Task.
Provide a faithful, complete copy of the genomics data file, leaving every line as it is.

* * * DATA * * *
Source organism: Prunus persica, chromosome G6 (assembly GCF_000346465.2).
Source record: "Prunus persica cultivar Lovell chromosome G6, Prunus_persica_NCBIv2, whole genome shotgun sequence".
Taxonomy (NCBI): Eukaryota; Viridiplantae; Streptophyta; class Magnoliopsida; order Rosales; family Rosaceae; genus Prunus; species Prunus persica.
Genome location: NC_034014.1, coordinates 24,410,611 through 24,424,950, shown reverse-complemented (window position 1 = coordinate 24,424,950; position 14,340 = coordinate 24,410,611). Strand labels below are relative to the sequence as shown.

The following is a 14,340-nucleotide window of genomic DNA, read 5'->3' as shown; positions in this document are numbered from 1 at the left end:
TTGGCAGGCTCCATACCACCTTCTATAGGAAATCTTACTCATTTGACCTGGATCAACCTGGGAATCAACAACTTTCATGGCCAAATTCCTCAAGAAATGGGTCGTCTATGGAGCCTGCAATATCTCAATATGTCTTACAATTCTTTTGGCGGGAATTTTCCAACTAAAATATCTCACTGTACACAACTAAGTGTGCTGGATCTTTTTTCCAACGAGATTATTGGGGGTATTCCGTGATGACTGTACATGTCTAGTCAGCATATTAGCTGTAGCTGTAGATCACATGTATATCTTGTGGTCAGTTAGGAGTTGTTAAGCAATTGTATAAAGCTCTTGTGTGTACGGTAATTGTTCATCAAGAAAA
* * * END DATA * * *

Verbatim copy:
Source organism: Prunus persica, chromosome G6 (assembly GCF_000346465.2).
Source record: "Prunus persica cultivar Lovell chromosome G6, Prunus_persica_NCBIv2, whole genome shotgun sequence".
Taxonomy (NCBI): Eukaryota; Viridiplantae; Streptophyta; class Magnoliopsida; order Rosales; family Rosaceae; genus Prunus; species Prunus persica.
Genome location: NC_034014.1, coordinates 24,410,611 through 24,424,950, shown reverse-complemented (window position 1 = coordinate 24,424,950; position 14,340 = coordinate 24,410,611). Strand labels below are relative to the sequence as shown.

The following is a 14,340-nucleotide window of genomic DNA, read 5'->3' as shown; positions in this document are numbered from 1 at the left end:
TTGGCAGGCTCCATACCACCTTCTATAGGAAATCTTACTCATTTGACCTGGATCAACCTGGGAATCAACAACTTTCATGGCCAAATTCCTCAAGAAATGGGTCGTCTATGGAGCCTGCAATATCTCAATATGTCTTACAATTCTTTTGGCGGGAATTTTCCAACTAAAATATCTCACTGTACACAACTAAGTGTGCTGGATCTTTTTTCCAACGAGATTATTGGGGGTATTCCGTGATGACTGTACATGTCTAGTCAGCATATTAGCTGTAGCTGTAGATCACATGTATATCTTGTGGTCAGTTAGGAGTTGTTAAGCAATTGTATAAAGCTCTTGTGTGTACGGTAATTGTTCATCAAGAAAA